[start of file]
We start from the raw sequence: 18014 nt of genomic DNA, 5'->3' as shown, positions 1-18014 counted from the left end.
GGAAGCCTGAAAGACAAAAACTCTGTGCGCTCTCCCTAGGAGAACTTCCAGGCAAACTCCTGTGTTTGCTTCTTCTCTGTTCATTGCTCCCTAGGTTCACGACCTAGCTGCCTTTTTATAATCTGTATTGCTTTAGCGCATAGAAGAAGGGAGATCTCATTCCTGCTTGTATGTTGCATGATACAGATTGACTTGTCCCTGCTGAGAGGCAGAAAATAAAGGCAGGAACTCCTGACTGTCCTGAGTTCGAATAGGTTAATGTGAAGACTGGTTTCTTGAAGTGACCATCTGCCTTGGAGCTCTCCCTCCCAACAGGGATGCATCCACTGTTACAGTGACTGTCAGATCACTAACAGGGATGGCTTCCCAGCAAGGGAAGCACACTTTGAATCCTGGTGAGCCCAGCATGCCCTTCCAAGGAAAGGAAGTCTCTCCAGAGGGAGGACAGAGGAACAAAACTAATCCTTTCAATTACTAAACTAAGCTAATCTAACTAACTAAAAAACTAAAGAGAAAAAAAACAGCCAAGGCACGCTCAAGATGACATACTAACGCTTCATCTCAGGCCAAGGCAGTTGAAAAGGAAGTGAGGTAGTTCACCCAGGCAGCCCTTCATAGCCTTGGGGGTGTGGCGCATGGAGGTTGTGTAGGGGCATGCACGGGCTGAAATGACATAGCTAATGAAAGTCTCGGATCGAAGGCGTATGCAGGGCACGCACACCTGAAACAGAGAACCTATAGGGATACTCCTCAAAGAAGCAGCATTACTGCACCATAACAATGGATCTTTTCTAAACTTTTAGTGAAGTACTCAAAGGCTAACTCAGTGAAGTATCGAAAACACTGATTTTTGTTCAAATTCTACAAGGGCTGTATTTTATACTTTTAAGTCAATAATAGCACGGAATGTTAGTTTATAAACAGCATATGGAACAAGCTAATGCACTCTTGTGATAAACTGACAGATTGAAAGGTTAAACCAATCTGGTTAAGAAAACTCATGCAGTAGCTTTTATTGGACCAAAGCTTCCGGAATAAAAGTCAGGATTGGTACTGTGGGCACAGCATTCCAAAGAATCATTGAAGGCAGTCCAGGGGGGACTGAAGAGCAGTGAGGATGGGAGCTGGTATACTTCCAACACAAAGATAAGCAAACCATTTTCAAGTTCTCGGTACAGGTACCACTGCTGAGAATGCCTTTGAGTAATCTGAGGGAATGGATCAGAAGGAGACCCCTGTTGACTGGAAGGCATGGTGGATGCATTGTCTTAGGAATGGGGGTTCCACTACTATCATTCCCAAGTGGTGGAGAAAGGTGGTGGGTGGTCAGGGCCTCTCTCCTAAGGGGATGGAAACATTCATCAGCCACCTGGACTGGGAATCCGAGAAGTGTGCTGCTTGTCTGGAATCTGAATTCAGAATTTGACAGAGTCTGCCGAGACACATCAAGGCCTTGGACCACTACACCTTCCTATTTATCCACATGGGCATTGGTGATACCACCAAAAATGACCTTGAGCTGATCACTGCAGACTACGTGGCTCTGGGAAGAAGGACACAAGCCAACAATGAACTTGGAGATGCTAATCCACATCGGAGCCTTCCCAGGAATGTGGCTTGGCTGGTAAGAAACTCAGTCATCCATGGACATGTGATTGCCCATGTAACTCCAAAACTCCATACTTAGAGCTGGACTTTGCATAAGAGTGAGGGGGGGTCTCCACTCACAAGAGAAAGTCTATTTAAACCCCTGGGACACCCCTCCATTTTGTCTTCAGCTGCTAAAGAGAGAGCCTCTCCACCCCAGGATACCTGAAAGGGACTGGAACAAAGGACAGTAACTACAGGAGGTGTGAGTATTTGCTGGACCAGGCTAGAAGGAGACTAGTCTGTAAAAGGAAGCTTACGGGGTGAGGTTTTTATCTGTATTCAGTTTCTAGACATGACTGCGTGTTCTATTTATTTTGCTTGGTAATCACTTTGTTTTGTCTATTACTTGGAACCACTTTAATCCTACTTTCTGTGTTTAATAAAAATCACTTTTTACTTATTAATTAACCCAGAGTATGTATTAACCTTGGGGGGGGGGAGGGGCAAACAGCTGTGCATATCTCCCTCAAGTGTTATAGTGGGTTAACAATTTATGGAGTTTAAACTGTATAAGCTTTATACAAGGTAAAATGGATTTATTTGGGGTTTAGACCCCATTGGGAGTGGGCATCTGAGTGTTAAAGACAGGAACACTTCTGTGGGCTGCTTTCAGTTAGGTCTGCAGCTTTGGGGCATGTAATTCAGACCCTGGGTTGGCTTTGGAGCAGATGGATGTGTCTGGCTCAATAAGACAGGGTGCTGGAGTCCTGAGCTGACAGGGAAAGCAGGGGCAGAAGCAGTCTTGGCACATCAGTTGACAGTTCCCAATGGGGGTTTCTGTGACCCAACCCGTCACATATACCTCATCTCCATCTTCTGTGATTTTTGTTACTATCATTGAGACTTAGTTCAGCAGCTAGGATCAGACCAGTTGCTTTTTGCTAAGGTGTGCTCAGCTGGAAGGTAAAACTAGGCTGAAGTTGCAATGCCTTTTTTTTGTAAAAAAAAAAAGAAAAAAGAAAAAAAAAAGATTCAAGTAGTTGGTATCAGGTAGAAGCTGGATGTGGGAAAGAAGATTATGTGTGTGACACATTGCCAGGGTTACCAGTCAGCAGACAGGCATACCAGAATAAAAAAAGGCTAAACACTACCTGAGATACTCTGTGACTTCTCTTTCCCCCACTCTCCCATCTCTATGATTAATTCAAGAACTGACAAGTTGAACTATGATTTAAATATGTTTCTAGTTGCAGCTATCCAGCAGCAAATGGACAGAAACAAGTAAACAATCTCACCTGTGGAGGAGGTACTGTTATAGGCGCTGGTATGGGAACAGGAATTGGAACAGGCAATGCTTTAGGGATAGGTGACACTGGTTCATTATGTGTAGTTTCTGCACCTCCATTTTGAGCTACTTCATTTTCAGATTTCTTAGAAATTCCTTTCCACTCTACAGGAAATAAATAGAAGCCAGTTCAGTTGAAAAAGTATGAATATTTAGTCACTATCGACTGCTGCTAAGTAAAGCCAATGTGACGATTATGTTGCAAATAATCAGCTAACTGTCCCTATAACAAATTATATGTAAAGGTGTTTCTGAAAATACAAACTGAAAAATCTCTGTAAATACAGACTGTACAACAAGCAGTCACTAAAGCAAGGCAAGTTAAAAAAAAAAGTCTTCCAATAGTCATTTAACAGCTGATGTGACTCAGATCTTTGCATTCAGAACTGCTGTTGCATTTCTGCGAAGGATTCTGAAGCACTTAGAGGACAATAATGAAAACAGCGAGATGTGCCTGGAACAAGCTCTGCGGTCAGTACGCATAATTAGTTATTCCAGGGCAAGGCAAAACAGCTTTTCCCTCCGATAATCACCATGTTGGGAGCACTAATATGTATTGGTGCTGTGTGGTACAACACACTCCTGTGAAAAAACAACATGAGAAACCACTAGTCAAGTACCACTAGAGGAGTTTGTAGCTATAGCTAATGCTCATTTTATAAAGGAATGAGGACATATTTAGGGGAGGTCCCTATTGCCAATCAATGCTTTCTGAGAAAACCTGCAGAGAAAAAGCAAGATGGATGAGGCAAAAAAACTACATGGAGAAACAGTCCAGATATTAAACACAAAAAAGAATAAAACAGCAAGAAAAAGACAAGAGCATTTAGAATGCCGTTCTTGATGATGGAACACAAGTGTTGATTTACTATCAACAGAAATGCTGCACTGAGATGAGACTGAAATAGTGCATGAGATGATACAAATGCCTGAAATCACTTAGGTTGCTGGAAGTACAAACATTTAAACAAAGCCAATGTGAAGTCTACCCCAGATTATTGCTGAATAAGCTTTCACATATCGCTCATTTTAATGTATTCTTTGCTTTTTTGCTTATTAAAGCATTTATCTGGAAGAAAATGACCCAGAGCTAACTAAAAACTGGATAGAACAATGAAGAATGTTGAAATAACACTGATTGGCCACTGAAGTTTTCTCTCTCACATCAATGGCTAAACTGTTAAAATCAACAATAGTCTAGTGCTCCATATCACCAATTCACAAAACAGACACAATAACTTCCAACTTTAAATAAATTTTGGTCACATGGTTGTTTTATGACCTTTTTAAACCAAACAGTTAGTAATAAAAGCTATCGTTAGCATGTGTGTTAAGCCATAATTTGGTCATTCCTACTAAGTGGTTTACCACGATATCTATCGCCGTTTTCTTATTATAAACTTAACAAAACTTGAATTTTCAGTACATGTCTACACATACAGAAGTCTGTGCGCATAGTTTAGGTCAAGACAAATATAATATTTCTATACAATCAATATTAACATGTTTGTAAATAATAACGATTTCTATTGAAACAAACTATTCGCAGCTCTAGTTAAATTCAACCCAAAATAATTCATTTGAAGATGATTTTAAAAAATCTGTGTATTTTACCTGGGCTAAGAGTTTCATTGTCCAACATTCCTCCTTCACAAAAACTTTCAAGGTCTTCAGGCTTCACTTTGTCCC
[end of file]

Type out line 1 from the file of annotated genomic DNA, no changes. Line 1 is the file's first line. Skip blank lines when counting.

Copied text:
We start from the raw sequence: 18014 nt of genomic DNA, 5'->3' as shown, positions 1-18014 counted from the left end.